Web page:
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Remuddling: In the Crow's Nest - Restoration & Design for the Vintage House | Old House Online

Patience Pays When Renovating

Don't skimp on safety measures for the sake of saving time and money during your next renovation project.
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"Code enforcement with blinders on." –Roxanne Swanson

fire escape, remuddling, Old House Journal

Crows nest fire escape.

The 19th-century Italian Villa with French dormers and a mansard roof has survived with its belvedere, it's doubled brackets and faceted bays, its porch trim and round-top windows intact. Someone even thought to call out details in the last paint job.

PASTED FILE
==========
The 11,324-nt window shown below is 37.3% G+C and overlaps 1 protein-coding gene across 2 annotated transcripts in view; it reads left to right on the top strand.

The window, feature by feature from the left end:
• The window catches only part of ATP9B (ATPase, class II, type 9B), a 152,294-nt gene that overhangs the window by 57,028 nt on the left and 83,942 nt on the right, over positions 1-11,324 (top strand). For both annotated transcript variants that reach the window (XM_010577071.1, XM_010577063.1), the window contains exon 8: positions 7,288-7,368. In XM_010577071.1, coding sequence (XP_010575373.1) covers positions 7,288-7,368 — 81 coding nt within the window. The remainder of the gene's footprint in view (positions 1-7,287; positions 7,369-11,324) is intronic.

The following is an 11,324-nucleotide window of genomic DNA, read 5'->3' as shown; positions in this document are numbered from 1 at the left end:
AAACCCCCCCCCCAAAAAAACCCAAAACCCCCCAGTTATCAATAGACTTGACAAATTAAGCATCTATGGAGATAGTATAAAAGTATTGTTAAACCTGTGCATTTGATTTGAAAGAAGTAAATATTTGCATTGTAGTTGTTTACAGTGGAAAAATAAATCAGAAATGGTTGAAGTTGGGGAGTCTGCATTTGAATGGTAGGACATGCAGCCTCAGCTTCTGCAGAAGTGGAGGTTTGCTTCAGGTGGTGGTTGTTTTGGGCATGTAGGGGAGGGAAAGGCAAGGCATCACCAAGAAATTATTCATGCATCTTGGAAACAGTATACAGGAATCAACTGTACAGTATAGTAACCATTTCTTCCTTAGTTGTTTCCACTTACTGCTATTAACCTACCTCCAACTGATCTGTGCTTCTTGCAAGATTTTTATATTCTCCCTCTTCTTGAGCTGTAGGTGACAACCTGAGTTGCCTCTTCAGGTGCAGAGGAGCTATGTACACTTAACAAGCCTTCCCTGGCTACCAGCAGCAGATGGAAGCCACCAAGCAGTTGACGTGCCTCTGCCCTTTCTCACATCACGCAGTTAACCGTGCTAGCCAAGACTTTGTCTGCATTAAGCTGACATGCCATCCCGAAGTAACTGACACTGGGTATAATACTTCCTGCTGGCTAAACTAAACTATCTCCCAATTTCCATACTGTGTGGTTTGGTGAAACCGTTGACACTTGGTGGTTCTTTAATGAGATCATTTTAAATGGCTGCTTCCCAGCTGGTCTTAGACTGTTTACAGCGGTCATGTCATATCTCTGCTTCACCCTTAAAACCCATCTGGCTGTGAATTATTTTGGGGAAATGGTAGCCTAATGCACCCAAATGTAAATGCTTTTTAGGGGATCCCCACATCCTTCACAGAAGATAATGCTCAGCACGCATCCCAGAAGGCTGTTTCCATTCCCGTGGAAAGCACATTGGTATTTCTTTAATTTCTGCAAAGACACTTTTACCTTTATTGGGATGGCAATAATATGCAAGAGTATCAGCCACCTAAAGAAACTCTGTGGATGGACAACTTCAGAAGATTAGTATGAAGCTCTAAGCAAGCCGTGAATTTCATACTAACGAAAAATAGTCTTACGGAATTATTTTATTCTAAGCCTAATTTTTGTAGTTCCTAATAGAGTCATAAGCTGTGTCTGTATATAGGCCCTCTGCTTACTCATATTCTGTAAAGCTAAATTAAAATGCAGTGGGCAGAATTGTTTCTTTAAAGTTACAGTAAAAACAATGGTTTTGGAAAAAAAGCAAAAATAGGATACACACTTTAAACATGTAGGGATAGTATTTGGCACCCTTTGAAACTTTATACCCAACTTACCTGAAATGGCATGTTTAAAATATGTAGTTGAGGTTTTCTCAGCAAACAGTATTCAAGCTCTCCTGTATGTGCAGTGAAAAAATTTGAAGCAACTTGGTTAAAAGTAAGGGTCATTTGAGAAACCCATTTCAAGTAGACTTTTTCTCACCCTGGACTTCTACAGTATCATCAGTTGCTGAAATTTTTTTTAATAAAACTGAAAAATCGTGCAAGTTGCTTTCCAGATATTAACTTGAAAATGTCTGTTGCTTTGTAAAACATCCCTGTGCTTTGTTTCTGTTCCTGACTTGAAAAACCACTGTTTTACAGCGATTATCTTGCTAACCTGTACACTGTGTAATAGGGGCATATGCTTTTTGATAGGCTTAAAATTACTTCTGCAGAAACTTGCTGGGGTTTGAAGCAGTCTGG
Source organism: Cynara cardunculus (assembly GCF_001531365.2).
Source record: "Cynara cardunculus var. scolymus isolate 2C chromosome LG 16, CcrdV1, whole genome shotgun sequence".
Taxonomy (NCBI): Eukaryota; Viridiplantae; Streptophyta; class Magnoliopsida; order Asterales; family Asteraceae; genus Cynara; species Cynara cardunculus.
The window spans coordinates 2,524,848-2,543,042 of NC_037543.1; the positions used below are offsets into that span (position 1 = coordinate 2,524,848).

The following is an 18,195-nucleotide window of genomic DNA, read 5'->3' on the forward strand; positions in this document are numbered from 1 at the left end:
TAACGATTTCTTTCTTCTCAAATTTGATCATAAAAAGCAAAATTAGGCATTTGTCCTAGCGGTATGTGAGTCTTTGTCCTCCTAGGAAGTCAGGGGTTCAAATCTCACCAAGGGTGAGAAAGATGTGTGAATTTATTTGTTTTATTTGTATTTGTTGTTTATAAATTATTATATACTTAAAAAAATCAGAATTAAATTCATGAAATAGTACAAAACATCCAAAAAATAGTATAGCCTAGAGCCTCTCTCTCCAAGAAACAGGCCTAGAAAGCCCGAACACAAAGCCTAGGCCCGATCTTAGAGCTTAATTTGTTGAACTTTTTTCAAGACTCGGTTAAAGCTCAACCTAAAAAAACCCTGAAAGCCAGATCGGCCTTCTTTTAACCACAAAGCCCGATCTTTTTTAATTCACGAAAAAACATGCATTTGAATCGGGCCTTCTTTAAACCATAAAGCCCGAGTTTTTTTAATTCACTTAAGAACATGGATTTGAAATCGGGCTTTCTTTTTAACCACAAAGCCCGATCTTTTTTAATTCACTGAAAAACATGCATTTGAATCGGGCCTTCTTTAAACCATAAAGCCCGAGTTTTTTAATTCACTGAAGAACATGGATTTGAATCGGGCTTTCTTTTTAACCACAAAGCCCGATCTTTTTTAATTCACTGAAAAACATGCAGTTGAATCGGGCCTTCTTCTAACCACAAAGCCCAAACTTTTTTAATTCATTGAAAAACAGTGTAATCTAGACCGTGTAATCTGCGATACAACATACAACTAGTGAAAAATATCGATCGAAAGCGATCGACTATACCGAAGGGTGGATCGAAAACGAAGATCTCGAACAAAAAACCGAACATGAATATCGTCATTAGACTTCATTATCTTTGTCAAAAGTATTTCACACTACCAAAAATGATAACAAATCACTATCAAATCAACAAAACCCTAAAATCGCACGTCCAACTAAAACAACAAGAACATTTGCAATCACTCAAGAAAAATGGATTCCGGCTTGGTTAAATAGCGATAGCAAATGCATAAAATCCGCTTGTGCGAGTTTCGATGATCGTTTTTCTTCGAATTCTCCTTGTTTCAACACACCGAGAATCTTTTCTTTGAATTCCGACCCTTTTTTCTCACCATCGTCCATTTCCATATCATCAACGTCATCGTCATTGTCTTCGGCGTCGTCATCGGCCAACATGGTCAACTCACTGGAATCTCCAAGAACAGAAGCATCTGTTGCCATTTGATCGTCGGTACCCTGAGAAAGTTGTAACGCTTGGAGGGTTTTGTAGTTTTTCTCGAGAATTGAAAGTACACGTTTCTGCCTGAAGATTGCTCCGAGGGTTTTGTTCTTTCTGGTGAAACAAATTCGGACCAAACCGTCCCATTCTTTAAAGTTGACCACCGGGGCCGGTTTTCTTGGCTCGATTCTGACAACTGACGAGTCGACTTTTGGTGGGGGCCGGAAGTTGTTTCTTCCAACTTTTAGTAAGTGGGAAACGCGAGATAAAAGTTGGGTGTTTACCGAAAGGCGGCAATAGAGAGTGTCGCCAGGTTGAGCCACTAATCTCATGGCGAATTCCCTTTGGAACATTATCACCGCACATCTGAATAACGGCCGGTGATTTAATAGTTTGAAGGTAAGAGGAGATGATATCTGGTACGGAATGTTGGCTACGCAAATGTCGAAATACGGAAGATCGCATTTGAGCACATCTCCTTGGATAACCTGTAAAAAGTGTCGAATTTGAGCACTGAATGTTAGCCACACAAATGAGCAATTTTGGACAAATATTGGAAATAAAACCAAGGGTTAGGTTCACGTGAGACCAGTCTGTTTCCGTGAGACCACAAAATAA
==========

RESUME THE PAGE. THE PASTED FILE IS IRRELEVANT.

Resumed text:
So how did that fire-escape deck and ladder arrangement come to be? Looking like a kids’ tree house or the crow’s nest on a ship mast, it’s a highly visible eyesore that obliterates two pretty windows. And can it really be legal? Once the escapee is down the hatch and on the porch roof, there’s that vertical ladder to descend. Which, by the way, looks like an invitation to a break-in. We wonder: why not put egress on a less visible facade—or perhaps via a delicate metal spiral stair?

The house is in a pretty little village way up there in Vermont, on the border with Quebec.

Don’t…float a design-challenged suburban deck at the top of a commanding Victorian house. Don’t use discordant materials. Don’t rush to the fastest, cheapest option.

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